On the subway, a warning: “In NYC, it is illegal to paint a real gun to look like a toy, and it is illegal to buy a toy gun that looks real.”
On the sidewalk, springlike, chartreuse, my new beginning, then three teenagers. One pulls out a gun that looks like a toy. He tells me to hand over everything. (No.) I don’t even stop walking. I look like I know where I’m going.
I stop to watch a man try to move his gigantic sofa into an apartment elevator, and it can’t be done. The mover says you’ll have to leave it at home. He means wherever it came from. The man says he loves this sofa. The mover says, move on.
A letter lost on the street. The envelope is sealed. A man bends down to read the address. Because it might be for him.
My niece wrote: I am polishing my snow globes, waiting for something to happen.
I had moved out of New York, temporarily, and so I read it across the ocean, in a flurry of paint chips like Spun Twilight and considered the Borrowed Light of a Silver Cufflink kind of city turning satin, glassy, glossing over the lack of sequins with flurries of glamour, desire, adventure: no, really, what I meant to write back was: be careful, don’t crack. But I didn’t say that either. Then reached out for my sparkle pen and distilled, that is, dispensed some glitter.
Outside, a discarded cardboard box says: Become Your Dream. The message is written in thick black marker. But the box is ripped, a little soggy. It will not even be a box for much longer.
A man walks into the hardware store and tells the clerk: I need something for cutting a skull in half, you know. The clerk asks: how old?
The painter who lives next door to me put three of his large canvases in the trash room. Each one was an abstract composition with splashes of pink and black and gold and white. What was he thinking? All three paintings looked the same to me. Later, however, I saw that two of them had been taken.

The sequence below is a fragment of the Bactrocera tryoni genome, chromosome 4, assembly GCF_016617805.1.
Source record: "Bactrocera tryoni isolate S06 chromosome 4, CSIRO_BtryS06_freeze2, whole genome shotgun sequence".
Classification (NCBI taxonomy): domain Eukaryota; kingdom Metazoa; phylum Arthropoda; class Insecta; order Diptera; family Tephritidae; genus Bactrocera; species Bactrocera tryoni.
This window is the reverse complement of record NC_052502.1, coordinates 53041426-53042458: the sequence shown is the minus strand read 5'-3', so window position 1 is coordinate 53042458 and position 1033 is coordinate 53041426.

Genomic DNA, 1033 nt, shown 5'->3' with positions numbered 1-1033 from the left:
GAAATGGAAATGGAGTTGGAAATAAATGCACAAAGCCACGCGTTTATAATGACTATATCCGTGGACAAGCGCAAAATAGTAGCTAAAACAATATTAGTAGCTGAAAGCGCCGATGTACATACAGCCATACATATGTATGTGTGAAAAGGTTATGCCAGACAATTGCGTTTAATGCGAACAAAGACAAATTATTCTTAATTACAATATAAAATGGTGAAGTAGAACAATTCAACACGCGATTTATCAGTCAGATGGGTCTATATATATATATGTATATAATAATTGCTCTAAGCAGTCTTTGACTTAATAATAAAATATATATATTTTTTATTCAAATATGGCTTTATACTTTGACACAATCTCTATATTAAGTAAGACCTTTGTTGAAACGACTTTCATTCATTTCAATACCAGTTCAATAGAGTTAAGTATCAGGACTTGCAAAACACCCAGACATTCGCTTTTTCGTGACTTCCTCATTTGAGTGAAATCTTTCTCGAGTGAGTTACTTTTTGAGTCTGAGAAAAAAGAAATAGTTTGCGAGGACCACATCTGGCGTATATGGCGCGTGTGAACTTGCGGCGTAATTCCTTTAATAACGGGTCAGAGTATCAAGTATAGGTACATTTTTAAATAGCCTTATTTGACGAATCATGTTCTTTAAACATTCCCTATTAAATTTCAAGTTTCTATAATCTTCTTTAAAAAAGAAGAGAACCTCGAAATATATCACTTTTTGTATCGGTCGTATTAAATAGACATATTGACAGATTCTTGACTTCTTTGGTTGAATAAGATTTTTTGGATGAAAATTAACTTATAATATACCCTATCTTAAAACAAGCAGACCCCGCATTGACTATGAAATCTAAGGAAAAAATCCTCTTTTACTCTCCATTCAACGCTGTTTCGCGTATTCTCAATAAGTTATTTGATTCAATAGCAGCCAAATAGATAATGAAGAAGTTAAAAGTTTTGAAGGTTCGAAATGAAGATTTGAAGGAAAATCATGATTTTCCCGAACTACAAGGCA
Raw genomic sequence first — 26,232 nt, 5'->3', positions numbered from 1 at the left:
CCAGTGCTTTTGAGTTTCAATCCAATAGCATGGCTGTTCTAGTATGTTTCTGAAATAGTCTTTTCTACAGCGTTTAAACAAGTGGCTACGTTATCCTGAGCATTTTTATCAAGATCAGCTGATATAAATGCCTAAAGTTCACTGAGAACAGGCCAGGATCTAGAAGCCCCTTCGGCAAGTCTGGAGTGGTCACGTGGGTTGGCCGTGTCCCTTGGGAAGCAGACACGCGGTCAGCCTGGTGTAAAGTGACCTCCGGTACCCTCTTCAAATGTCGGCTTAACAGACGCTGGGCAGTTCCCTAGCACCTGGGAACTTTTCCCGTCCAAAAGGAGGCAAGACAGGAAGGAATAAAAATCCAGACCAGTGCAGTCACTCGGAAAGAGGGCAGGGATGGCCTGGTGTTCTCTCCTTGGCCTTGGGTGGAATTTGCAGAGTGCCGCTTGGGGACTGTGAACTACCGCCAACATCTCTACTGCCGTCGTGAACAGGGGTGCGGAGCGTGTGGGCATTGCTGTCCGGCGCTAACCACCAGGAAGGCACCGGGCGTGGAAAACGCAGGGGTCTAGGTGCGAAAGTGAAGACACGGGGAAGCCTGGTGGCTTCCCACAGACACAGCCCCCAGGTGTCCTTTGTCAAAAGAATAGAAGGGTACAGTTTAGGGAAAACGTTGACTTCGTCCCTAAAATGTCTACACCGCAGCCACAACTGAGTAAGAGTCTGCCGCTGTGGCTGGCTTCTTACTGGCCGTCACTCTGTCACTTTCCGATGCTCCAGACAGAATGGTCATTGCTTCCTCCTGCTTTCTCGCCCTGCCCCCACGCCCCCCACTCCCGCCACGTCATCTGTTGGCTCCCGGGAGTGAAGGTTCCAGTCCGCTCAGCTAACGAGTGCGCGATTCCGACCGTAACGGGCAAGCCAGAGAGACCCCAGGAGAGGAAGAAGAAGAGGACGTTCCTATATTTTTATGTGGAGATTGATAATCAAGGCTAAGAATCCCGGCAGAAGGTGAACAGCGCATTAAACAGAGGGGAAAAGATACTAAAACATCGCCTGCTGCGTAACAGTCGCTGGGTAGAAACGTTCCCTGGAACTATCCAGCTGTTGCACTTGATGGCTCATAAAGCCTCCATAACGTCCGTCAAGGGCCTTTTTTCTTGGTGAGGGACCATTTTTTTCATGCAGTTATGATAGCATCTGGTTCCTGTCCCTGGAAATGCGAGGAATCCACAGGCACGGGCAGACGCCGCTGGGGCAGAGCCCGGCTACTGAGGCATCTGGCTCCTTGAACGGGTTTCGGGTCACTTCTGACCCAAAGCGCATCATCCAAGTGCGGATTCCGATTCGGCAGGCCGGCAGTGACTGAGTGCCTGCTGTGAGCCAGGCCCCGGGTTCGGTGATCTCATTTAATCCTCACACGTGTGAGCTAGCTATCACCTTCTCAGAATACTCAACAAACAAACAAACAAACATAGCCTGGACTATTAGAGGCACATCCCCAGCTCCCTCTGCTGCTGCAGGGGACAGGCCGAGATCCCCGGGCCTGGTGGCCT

My black-and-white 1948 postcard of the midtown nighttime New York skyline has splashes of gold and pink. Someone colored it in.
When I bought it, I thought I’d frame it and hang it up, but I didn’t. I already lived within that world (down near the ground) and didn’t need a reminder of it. So I put it in a box and moved around and then, one day, took out the postcard (which I had forgotten about) and propped it up on my desk in London. Where I had moved all of a sudden.
Where every evening, I could look at my tiny vision/version of New York City and imagine how fantastic it would be to live there. I remembered the shimmer across cross streets. Was it possible to return and get back in? Where was the entrance and then? What would you say to people?
A man on the street says the end is near. A man on the subway says Abandon Ship! A vendor on the sidewalk says fresh coconuts. A man on the steps says America, the beautiful. A man selling jewelry gives me a poem to read. It is written on joss paper from Chinatown, a rough square of brown paper with a gilded center. The paper is more beautiful than the poem, and I keep it.
I keep at it, that is.
Tara Deal is the author of Wander Luster (poetry chapbook, Finishing Line Press) and Palms Are Not Trees After All, winner of the 2007 Clay Reynolds Novella Prize from Texas Review Press. Her work has also appeared in Alimentum, Blip, Conium Review, failbetter, Sugar House Review, Tampa Review Online, and West Branch, among others. And her shortest story can be found in Hint Fiction (Norton). She lives in New York City.